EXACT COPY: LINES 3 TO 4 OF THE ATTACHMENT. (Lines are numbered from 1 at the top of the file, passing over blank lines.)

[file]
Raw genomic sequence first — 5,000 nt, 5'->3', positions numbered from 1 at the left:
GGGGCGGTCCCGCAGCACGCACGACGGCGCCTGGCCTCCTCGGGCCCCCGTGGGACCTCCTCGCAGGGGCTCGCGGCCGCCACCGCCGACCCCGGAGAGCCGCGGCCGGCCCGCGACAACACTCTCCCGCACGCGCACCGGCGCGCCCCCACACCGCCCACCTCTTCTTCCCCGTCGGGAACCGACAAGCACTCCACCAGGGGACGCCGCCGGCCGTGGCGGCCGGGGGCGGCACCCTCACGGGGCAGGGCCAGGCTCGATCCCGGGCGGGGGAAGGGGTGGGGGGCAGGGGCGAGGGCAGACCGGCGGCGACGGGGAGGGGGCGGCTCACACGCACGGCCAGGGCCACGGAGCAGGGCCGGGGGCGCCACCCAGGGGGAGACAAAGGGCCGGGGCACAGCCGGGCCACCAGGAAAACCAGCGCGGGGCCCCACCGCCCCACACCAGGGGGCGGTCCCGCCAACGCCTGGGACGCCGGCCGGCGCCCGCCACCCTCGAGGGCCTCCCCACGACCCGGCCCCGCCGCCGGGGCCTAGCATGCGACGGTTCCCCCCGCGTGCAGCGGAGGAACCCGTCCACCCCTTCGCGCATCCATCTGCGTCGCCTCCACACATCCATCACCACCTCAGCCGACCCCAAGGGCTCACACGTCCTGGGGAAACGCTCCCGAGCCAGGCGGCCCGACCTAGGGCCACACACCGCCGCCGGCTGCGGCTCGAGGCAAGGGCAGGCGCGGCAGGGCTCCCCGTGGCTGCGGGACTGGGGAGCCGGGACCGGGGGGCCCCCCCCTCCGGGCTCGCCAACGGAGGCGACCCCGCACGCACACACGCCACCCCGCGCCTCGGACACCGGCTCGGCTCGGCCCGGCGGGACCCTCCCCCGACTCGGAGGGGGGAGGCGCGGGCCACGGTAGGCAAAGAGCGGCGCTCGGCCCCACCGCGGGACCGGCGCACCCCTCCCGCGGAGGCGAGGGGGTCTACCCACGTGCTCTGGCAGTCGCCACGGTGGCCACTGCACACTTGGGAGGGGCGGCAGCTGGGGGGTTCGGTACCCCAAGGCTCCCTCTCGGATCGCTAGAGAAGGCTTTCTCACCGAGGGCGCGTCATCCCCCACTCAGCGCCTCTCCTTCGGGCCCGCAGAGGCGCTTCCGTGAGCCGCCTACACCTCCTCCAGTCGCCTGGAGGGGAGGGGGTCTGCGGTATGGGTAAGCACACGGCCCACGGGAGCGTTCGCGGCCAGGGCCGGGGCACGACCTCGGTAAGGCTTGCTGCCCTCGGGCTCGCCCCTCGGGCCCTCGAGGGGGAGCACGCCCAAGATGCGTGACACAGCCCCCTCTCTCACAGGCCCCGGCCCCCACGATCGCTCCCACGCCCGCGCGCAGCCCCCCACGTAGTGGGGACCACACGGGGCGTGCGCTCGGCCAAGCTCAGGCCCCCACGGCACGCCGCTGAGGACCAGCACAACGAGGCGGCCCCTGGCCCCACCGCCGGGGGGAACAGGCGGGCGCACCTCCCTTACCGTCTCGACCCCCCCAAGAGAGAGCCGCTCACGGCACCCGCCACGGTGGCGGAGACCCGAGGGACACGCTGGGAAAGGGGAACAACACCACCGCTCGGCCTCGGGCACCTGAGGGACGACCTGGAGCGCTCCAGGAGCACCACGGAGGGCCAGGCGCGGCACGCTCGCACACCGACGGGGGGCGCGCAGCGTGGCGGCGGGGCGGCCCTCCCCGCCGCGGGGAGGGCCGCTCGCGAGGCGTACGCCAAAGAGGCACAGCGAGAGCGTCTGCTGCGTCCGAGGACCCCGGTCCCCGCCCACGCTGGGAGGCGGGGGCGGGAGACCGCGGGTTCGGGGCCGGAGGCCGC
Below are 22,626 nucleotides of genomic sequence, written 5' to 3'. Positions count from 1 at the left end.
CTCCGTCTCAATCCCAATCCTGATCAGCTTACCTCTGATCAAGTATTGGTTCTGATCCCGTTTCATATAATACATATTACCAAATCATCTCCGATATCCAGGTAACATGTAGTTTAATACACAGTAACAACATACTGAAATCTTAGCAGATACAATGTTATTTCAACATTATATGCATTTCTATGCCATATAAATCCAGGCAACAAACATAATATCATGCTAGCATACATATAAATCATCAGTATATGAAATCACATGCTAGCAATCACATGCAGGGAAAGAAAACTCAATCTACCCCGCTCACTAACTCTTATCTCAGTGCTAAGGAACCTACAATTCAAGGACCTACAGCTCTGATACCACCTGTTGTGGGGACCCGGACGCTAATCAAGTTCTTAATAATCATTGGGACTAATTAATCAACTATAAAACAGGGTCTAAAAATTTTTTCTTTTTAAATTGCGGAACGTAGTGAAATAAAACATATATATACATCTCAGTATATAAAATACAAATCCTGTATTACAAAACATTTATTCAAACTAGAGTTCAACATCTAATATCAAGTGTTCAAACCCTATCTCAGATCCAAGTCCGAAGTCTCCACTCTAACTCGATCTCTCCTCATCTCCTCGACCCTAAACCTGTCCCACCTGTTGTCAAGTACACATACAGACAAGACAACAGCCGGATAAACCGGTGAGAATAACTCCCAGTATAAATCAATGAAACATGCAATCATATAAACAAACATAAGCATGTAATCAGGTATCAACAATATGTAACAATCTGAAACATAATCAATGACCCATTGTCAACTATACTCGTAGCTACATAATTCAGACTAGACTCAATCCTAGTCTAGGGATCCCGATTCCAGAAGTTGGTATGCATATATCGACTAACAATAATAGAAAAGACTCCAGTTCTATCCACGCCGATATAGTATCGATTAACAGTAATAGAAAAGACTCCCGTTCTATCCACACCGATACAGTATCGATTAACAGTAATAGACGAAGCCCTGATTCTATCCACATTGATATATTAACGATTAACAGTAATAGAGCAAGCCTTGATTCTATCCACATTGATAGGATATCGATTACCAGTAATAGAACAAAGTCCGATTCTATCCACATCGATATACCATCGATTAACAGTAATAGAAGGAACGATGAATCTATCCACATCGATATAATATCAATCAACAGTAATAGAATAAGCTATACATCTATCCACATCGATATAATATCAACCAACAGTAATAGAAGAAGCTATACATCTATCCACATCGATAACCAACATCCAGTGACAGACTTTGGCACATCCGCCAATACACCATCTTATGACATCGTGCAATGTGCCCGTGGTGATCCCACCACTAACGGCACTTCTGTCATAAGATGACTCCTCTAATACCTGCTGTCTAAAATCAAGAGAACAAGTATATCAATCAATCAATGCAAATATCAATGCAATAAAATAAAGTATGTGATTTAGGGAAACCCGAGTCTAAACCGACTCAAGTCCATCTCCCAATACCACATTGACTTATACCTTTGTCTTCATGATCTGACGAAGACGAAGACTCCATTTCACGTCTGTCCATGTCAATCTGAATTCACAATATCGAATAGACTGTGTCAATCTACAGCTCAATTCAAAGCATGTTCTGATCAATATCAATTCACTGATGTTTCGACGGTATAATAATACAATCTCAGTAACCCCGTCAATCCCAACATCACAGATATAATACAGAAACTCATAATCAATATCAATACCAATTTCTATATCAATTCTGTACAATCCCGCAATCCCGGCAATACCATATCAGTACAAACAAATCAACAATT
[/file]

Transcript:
Below are 22,626 nucleotides of genomic sequence, written 5' to 3'. Positions count from 1 at the left end.
CTCCGTCTCAATCCCAATCCTGATCAGCTTACCTCTGATCAAGTATTGGTTCTGATCCCGTTTCATATAATACATATTACCAAATCATCTCCGATATCCAGGTAACATGTAGTTTAATACACAGTAACAACATACTGAAATCTTAGCAGATACAATGTTATTTCAACATTATATGCATTTCTATGCCATATAAATCCAGGCAACAAACATAATATCATGCTAGCATACATATAAATCATCAGTATATGAAATCACATGCTAGCAATCACATGCAGGGAAAGAAAACTCAATCTACCCCGCTCACTAACTCTTATCTCAGTGCTAAGGAACCTACAATTCAAGGACCTACAGCTCTGATACCACCTGTTGTGGGGACCCGGACGCTAATCAAGTTCTTAATAATCATTGGGACTAATTAATCAACTATAAAACAGGGTCTAAAAATTTTTTCTTTTTAAATTGCGGAACGTAGTGAAATAAAACATATATATACATCTCAGTATATAAAATACAAATCCTGTATTACAAAACATTTATTCAAACTAGAGTTCAACATCTAATATCAAGTGTTCAAACCCTATCTCAGATCCAAGTCCGAAGTCTCCACTCTAACTCGATCTCTCCTCATCTCCTCGACCCTAAACCTGTCCCACCTGTTGTCAAGTACACATACAGACAAGACAACAGCCGGATAAACCGGTGAGAATAACTCCCAGTATAAATCAATGAAACATGCAATCATATAAACAAACATAAGCATGTAATCAGGTATCAACAATATGTAACAATCTGAAACATAATCAATGACCCATTGTCAACTATACTCGTAGCTACATAATTCAGACTAGACTCAATCCTAGTCTAGGGATCCCGATTCCAGAAGTTGGTATGCATATATCGACTAACAATAATAGAAAAGACTCCAGTTCTATCCACGCCGATATAGTATCGATTAACAGTAATAGAAAAGACTCCCGTTCTATCCACACCGATACAGTATCGATTAACAGTAATAGACGAAGCCCTGATTCTATCCACATTGATATATTAACGATTAACAGTAATAGAGCAAGCCTTGATTCTATCCACATTGATAGGATATCGATTACCAGTAATAGAACAAAGTCCGATTCTATCCACATCGATATACCATCGATTAACAGTAATAGAAGGAACGATGAATCTATCCACATCGATATAATATCAATCAACAGTAATAGAATAAGCTATACATCTATCCACATCGATATAATATCAACCAACAGTAATAGAAGAAGCTATACATCTATCCACATCGATAACCAACATCCAGTGACAGACTTTGGCACATCCGCCAATACACCATCTTATGACATCGTGCAATGTGCCCGTGGTGATCCCACCACTAACGGCACTTCTGTCATAAGATGACTCCTCTAATACCTGCTGTCTAAAATCAAGAGAACAAGTATATCAATCAATCAATGCAAATATCAATGCAATAAAATAAAGTATGTGATTTAGGGAAACCCGAGTCTAAACCGACTCAAGTCCATCTCCCAATACCACATTGACTTATACCTTTGTCTTCATGATCTGACGAAGACGAAGACTCCATTTCACGTCTGTCCATGTCAATCTGAATTCACAATATCGAATAGACTGTGTCAATCTACAGCTCAATTCAAAGCATGTTCTGATCAATATCAATTCACTGATGTTTCGACGGTATAATAATACAATCTCAGTAACCCCGTCAATCCCAACATCACAGATATAATACAGAAACTCATAATCAATATCAATACCAATTTCTATATCAATTCTGTACAATCCCGCAATCCCGGCAATACCATATCAGTACAAACAAATCAACAATT